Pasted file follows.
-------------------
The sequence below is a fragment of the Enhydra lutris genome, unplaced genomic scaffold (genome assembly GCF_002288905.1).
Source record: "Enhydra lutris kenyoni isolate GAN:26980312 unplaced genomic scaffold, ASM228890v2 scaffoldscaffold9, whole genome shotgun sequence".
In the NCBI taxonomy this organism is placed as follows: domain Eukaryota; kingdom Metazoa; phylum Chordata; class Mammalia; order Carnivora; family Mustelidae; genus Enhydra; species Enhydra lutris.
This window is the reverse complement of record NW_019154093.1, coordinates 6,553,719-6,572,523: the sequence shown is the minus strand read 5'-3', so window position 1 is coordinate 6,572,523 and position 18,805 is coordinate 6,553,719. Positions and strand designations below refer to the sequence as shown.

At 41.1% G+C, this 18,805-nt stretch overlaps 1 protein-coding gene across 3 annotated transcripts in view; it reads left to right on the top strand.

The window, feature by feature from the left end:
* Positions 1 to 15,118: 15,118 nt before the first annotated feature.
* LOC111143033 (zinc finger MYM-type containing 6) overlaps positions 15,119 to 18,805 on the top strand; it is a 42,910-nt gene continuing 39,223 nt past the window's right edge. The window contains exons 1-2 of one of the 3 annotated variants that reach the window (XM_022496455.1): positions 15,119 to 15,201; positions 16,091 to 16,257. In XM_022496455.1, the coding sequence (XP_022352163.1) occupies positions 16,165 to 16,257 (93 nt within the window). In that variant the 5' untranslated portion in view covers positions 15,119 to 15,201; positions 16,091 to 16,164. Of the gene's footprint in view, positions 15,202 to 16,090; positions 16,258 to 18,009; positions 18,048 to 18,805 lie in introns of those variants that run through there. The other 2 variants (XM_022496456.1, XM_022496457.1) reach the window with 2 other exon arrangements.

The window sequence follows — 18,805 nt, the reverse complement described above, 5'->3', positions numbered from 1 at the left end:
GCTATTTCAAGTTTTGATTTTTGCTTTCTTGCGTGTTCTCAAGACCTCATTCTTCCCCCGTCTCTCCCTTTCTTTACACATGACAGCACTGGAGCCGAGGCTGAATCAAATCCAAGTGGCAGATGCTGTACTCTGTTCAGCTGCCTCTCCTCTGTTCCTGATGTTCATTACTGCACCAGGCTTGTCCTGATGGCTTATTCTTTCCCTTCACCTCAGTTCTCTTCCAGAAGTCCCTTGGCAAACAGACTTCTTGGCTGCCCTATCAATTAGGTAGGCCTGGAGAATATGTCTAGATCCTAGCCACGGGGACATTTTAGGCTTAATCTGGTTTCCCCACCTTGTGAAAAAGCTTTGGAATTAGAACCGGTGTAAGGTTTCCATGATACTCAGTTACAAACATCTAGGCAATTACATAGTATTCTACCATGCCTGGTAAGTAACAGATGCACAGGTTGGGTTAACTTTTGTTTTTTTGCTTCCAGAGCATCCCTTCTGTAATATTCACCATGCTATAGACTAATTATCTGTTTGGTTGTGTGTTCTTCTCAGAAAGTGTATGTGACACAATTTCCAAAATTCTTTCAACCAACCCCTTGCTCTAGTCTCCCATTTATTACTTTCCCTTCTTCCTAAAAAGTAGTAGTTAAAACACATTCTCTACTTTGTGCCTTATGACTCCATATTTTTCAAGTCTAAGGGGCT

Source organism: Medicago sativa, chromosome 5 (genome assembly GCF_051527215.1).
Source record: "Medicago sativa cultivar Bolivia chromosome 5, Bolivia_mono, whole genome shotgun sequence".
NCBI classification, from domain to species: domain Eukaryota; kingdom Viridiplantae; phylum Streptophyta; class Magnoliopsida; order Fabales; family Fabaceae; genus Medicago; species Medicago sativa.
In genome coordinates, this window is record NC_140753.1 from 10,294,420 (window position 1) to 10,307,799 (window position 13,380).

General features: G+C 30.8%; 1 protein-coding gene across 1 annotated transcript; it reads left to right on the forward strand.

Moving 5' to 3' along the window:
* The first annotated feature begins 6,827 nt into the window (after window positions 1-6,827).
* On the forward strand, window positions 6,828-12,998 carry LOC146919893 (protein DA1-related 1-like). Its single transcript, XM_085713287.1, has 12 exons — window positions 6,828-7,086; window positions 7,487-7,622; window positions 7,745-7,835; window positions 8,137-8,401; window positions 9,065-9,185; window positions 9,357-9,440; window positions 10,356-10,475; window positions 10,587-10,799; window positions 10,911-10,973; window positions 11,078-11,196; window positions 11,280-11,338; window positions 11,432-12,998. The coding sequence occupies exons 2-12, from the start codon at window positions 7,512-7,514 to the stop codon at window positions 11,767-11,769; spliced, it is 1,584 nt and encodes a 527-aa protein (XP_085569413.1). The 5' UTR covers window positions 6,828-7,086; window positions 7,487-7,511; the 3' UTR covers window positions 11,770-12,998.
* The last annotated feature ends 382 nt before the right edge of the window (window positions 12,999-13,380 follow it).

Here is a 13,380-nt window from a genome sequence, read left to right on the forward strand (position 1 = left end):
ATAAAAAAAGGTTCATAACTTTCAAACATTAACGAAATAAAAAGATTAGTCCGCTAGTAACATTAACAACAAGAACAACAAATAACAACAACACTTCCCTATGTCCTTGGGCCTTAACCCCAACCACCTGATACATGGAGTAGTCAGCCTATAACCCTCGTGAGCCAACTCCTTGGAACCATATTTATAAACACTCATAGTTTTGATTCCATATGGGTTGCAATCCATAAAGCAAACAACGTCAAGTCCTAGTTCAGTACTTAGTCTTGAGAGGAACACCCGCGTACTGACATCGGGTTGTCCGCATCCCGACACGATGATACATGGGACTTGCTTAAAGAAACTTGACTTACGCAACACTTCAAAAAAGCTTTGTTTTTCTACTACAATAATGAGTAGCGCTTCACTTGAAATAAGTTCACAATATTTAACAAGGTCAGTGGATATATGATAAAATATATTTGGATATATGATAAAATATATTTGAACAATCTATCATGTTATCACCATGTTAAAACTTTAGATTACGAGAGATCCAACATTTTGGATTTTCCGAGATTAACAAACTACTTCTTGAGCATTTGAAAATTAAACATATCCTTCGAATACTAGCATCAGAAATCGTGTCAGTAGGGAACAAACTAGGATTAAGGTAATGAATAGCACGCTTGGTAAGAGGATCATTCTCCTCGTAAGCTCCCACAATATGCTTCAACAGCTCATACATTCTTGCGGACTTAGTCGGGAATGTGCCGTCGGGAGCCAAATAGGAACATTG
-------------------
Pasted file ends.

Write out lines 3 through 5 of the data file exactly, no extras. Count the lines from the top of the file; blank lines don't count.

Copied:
In the NCBI taxonomy this organism is placed as follows: domain Eukaryota; kingdom Metazoa; phylum Chordata; class Mammalia; order Carnivora; family Mustelidae; genus Enhydra; species Enhydra lutris.
This window is the reverse complement of record NW_019154093.1, coordinates 6,553,719-6,572,523: the sequence shown is the minus strand read 5'-3', so window position 1 is coordinate 6,572,523 and position 18,805 is coordinate 6,553,719. Positions and strand designations below refer to the sequence as shown.

At 41.1% G+C, this 18,805-nt stretch overlaps 1 protein-coding gene across 3 annotated transcripts in view; it reads left to right on the top strand.